Thematic album for Winter Sports Day in Russia

Another holiday directly linked to sport emerged in the Russian Federation in 2015. The Russian government and the Olympic Committee of Russia initiated it.
Winter Sports Day is celebrated annually on the first weekend after the 7th of February -- a symbolic date for the Russian people, since the Olympic Games 2014 in Sochi were launched on that day. 
Winter Sports Day is a nationwide celebration of physical activity, sports and healthy living. As a part of celebration, various sports events are held in many cities across the country. First and foremost are the traditional "Russian ski track" competitions, various winter tournaments and theatrical performances on snow slopes, ice rinks and arenas (figure skating, ice hockey, speed skating). That is the way of the world, the history of winter sports is inextricably linked to the way of life of northern peoples. For example, medieval Norwegians used pulks to attack enemy tribes unexpectedly by schussing – that was how tobogganing emerged. Finno-Ugric tribes were the first skaters, since they considered that it was much easier to move around on skates than on foot. Skates have been known since the Bronze Age. They were originally made from animal bones, as archaeological finds in the territory of Staraya Ladoga, Novgorod and Pskov testify. Hence, the history of skating in Russia began in the era of Peter the Great. The tsar borrowed the idea of competitive skating from the Dutch. After the czar's death, interest in skating dried up. It was not until the middle of the 19th century that skating came back. In 1864, the first skating club was founded in St. Petersburg. Moreover, a semblance of modern ice hockey - albeit with a ball - was known to our ancestors since the 10th century. In different regions the game was called differently; the most renowned names were "Klushkovanie", "Svinka", "Zagon”. The ancient Russian snowboarding existed in Russia as well. Mention of a peculiar sports equipment was in “The notes on a trade trip to Moscow in 1584-1585” by the Dominican monk Martin Gruneweg. It was called "arty" or "narty" (sledge), that judging by its design description, resembled a modern snowboard.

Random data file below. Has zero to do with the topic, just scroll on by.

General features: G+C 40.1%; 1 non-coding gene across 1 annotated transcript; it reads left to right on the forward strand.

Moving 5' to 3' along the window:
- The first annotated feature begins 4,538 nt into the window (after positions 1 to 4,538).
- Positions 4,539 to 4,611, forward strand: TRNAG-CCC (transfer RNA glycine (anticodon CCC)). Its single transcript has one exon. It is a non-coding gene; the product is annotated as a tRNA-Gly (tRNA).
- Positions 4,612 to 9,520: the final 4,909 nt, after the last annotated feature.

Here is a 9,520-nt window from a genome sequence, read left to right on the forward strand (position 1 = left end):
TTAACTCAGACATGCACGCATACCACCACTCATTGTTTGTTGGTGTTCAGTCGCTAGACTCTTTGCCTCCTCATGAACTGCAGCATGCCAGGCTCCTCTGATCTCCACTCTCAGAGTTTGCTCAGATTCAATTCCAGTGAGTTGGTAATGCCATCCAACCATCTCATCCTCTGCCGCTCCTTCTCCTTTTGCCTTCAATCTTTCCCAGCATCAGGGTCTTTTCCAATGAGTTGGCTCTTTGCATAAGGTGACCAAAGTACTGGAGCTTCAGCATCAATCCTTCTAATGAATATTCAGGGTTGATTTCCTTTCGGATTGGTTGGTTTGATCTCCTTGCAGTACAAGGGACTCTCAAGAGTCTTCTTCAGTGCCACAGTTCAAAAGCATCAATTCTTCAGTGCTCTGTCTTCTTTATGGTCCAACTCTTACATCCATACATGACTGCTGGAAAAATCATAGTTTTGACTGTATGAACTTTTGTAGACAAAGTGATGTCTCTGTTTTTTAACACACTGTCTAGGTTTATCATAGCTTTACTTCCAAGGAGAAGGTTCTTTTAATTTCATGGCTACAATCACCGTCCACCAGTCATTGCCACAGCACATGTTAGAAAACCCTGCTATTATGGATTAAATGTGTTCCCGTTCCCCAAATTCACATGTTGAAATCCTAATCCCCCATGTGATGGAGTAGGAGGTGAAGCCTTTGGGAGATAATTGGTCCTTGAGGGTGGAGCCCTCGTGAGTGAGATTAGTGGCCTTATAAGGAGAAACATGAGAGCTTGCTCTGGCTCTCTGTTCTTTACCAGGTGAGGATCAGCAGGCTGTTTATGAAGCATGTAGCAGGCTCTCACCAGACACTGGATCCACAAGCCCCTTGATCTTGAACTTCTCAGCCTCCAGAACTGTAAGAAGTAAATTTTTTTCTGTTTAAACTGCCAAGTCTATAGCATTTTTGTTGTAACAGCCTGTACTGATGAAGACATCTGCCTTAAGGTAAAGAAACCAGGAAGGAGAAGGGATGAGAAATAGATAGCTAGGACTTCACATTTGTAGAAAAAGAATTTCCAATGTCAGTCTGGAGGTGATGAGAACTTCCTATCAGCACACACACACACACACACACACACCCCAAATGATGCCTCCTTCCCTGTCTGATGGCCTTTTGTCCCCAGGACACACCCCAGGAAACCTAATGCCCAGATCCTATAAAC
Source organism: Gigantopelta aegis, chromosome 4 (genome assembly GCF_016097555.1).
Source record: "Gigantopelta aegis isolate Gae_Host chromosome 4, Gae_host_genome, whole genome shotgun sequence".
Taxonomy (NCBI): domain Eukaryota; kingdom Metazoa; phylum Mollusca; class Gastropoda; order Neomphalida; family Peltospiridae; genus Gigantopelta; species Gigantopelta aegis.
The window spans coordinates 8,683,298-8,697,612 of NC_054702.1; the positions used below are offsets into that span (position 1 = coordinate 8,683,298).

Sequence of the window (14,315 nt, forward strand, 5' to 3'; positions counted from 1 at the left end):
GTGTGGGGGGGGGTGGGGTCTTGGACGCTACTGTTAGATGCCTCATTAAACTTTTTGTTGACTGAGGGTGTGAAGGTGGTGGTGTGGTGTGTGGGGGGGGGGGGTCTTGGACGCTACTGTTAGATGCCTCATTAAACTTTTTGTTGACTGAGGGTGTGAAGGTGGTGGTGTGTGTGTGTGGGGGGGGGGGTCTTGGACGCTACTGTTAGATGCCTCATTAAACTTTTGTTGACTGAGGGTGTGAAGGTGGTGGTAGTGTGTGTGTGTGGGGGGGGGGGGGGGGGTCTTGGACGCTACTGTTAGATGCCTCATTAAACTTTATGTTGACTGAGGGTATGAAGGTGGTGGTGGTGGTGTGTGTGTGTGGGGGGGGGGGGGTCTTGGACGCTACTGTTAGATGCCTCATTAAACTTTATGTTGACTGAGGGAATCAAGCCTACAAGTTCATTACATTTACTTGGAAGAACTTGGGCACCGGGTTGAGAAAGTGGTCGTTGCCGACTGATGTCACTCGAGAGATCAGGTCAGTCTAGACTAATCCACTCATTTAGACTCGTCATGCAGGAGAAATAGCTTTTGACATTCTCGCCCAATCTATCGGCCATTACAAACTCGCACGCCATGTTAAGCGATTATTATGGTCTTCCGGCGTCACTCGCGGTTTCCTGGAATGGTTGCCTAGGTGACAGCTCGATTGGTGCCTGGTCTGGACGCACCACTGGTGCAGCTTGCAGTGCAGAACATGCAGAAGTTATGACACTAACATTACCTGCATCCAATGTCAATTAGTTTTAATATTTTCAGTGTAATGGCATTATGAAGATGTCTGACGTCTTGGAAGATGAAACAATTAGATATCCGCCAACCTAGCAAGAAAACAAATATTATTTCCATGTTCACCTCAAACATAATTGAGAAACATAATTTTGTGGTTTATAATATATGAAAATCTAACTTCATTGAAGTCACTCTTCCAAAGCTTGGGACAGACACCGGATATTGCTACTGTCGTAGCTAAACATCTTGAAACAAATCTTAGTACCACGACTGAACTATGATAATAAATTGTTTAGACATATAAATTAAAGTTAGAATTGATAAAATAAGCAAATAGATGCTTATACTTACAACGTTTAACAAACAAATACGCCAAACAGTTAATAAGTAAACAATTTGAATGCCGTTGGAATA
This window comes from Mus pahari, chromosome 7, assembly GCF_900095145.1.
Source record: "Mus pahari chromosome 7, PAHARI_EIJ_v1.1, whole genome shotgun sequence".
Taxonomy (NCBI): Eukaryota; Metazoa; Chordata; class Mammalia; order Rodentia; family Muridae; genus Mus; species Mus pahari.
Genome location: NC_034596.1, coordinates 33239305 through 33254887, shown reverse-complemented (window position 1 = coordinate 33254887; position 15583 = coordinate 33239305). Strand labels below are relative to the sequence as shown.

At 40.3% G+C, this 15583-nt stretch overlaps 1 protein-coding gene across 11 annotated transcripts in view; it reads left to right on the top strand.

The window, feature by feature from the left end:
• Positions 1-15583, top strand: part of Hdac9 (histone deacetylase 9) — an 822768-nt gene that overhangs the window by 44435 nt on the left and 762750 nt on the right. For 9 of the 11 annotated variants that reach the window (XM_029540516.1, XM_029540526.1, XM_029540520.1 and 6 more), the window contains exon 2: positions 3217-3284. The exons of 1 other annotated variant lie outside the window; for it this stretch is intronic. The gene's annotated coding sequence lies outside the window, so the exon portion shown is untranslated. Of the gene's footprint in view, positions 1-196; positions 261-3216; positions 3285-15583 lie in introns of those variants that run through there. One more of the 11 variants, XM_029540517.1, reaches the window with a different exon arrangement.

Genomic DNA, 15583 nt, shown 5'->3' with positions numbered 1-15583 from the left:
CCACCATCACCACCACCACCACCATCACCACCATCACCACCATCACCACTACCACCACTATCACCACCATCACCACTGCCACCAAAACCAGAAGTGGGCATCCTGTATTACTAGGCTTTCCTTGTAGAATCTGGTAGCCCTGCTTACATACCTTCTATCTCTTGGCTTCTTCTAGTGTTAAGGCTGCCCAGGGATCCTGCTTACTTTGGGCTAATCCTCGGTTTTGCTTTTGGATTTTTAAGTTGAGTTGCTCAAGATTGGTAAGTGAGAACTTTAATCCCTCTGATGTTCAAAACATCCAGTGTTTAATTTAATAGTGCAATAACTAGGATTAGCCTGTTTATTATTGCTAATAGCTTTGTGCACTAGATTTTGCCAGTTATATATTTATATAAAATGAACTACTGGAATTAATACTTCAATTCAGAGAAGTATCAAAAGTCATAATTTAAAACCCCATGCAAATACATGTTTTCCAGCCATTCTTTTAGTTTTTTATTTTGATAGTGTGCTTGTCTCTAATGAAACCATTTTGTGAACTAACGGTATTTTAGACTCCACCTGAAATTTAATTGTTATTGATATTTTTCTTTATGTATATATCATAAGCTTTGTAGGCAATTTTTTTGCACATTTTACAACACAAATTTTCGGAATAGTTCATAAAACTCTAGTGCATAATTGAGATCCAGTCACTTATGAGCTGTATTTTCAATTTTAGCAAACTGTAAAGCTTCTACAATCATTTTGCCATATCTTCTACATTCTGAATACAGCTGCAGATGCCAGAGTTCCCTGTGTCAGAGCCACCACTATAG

Hunting, warfighting and traveling contributed to skis appearance. Skis were one of the most multifunctional household items in Russia. The Nikonov Chronicle reports that a ski detachment sent by Grand Duke Vasily to defend Ryazan from the Golden Horde Khan Mustafa surrounded and destroyed the Tatar cavalry. Skiers also played an important role in the battles of 1608-1610 against the Polish army. For leisure and entertainment, skiing was not implemented until several centuries after these events.

We would not be enjoying winter sports or the White Olympics*, if individual and team competitions had not been invented. For example, bobsleigh was invented by a tourist from England. He connected two sledges with planks to roll down an alpine mountain in large group. At the same time, a Swiss hotel owner used a similar idea to invent two sports known today as tobogganing and skeleton. In the 18th century, skiers took up arms in competitions and the biathlon came into being. Scottish mountaineers raced pieces of rocks over frozen lakes - curling emerged.

Winter season is not a reason to give up the outdoor activities, since there is so much to do with a warm hat on the head and a fluffy scarf around the neck! Snowboarding, freestyle and ice climbing are for the extreme sports enthusiast, while sledding, riding a snowmobile, ice skating and cross-country skiing are for the others.

A thematic album “Winter Sports” is posted in the museumPhoto Archive.

On the cover: Skating girl. Circa 1925. Armand Godard. France

*Winter Olympic Games are held since 1924. The opening of the First Winter Games in Chamonix was a huge step for the world of sport. 293 athletes from 16 countries took part. Medals were awarded in 14 sports events.

Geek, E. J. History of the Olympic Games/E. Я. Geek, E. Gupalo. Moscow: Eksmo, 2014. 352